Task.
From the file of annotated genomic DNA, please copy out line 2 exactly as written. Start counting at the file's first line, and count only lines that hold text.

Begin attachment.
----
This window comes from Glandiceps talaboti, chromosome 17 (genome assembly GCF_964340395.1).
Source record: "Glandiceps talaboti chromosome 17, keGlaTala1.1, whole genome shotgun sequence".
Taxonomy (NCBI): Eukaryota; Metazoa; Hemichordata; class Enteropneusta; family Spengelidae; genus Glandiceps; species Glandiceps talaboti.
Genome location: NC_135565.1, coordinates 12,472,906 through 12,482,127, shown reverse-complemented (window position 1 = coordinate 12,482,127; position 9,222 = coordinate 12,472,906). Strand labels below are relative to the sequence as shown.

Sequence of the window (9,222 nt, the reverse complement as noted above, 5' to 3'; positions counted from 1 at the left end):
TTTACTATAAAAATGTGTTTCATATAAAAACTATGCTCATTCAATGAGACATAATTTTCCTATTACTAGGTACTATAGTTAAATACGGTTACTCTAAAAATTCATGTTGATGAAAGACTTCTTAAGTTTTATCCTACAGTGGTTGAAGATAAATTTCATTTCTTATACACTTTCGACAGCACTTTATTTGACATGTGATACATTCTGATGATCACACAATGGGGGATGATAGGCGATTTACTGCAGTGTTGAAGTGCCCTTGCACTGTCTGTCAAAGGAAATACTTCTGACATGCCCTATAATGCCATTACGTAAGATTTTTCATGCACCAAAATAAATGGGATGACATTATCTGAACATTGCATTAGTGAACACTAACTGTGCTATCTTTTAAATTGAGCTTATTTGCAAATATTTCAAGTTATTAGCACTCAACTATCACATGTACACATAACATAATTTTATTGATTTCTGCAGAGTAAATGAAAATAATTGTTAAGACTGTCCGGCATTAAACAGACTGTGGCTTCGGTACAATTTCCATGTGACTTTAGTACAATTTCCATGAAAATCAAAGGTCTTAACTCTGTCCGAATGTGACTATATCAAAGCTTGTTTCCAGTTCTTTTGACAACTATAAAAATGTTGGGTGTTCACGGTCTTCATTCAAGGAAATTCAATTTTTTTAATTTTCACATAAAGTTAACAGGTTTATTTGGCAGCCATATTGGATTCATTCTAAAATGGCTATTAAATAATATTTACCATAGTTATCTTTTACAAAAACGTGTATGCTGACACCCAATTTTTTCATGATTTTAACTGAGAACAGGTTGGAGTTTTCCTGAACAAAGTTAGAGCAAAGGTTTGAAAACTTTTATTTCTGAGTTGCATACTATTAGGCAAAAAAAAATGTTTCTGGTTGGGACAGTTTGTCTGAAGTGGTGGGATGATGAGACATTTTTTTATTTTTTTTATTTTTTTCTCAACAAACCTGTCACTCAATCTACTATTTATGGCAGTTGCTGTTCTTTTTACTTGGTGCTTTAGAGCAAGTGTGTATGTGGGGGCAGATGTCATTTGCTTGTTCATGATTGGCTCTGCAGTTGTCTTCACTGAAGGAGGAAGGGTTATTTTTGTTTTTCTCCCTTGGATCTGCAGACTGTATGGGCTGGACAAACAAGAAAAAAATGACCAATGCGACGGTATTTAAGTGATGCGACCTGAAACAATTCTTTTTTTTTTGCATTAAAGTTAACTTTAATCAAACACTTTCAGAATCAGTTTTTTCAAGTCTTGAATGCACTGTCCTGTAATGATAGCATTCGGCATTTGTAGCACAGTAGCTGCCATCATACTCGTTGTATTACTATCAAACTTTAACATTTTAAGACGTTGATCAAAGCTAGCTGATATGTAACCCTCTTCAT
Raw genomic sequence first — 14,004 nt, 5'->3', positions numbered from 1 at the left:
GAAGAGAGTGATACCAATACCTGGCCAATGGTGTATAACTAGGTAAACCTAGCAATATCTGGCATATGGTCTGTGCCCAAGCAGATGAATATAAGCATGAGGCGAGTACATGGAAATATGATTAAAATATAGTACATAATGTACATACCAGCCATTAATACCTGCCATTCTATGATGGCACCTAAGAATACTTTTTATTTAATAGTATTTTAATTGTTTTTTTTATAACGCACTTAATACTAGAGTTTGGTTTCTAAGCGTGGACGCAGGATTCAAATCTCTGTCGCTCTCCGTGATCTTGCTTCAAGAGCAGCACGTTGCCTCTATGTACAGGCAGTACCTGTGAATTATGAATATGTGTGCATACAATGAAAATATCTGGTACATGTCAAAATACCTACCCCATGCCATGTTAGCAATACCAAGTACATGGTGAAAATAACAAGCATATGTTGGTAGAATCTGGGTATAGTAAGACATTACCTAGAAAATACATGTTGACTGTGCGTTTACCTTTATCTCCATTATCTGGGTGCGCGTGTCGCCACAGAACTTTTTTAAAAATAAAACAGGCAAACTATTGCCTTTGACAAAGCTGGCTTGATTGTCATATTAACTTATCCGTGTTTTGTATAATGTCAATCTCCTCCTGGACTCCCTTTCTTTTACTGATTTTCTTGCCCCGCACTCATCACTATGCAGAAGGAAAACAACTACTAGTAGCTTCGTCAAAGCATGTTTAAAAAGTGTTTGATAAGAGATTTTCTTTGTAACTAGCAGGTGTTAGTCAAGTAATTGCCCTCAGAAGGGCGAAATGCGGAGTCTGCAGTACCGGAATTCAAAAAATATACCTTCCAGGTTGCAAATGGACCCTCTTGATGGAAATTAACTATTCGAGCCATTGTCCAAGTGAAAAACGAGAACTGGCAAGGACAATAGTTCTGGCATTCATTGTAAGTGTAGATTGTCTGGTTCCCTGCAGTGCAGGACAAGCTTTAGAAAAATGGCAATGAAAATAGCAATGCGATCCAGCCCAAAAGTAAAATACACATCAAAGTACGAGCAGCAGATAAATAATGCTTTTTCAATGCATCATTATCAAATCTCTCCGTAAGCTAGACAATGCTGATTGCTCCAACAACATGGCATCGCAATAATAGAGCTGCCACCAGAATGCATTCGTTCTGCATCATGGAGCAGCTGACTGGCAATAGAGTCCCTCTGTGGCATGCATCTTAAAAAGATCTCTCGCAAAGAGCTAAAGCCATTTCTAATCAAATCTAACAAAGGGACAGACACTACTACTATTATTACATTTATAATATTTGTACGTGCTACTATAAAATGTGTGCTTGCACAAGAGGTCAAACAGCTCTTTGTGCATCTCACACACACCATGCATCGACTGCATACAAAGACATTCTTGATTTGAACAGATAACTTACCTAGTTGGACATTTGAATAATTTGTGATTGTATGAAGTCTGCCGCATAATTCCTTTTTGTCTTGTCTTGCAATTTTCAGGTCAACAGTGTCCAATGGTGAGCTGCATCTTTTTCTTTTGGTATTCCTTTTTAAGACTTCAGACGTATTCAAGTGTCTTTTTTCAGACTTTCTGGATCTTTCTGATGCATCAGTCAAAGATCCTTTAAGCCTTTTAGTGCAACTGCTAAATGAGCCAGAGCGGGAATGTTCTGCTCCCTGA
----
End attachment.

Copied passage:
Source record: "Glandiceps talaboti chromosome 17, keGlaTala1.1, whole genome shotgun sequence".